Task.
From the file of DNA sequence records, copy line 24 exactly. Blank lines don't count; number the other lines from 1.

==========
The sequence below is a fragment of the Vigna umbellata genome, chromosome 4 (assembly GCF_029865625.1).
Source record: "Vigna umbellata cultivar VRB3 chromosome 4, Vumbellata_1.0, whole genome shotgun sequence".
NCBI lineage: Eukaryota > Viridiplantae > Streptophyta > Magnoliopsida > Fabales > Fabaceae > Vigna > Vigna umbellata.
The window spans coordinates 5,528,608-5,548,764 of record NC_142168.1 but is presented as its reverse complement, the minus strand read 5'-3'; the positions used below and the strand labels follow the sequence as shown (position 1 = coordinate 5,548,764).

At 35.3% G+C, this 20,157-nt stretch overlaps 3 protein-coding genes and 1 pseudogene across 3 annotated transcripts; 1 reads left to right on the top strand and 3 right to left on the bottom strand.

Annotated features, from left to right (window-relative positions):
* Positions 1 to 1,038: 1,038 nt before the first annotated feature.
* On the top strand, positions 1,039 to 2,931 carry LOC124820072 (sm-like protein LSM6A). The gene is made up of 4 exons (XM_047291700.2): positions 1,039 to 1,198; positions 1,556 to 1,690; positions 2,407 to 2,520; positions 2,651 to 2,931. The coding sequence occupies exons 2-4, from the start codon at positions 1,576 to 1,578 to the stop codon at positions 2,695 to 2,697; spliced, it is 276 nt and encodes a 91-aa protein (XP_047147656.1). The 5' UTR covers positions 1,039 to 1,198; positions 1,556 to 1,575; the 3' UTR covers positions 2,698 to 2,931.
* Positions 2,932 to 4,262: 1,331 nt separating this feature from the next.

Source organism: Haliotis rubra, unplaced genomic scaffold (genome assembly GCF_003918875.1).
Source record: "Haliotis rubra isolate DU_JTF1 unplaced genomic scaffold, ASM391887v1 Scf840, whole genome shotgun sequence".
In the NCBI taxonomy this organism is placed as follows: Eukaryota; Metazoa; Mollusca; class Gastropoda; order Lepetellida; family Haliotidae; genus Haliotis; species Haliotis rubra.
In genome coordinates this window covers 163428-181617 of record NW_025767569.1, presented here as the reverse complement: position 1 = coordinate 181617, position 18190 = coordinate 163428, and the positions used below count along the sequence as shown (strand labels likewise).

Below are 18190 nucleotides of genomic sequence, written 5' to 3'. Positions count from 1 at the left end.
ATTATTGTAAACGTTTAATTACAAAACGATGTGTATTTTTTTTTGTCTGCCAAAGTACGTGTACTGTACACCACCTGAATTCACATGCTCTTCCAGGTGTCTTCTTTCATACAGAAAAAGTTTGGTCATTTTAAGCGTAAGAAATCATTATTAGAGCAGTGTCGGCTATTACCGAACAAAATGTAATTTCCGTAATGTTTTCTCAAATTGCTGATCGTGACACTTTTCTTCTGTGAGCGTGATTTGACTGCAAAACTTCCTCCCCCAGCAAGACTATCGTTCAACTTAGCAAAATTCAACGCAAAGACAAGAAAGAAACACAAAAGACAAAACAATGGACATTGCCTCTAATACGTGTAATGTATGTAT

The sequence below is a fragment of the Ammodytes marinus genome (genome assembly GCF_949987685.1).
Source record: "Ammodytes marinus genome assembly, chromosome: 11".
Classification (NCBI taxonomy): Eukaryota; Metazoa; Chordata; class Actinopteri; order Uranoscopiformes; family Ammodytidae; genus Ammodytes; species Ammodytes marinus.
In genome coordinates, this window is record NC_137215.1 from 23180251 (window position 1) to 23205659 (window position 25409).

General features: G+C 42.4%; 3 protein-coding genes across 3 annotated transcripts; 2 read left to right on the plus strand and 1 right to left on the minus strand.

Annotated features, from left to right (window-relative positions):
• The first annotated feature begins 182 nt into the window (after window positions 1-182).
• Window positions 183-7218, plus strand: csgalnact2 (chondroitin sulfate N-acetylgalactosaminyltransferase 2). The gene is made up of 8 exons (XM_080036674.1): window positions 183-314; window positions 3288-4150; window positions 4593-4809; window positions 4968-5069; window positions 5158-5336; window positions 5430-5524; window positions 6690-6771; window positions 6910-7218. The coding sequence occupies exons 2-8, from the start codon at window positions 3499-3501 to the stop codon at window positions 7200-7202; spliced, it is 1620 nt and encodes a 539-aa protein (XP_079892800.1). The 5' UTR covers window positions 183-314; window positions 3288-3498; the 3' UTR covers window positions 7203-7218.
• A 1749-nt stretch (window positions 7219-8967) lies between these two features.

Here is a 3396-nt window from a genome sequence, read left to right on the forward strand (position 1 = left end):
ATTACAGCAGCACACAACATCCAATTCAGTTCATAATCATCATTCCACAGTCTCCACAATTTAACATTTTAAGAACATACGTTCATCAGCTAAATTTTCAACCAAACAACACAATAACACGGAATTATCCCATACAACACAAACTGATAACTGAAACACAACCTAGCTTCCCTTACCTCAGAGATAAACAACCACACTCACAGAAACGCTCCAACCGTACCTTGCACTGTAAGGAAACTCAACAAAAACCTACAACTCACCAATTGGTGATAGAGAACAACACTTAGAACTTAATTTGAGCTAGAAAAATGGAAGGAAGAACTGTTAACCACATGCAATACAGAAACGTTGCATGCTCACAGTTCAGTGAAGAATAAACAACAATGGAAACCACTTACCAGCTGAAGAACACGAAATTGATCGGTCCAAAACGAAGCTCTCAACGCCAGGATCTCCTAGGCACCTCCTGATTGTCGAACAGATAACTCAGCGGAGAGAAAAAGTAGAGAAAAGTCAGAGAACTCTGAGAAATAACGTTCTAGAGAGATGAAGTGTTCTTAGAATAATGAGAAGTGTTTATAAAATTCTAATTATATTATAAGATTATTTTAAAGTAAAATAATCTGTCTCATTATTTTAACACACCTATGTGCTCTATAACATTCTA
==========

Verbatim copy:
• A 1749-nt stretch (window positions 7219-8967) lies between these two features.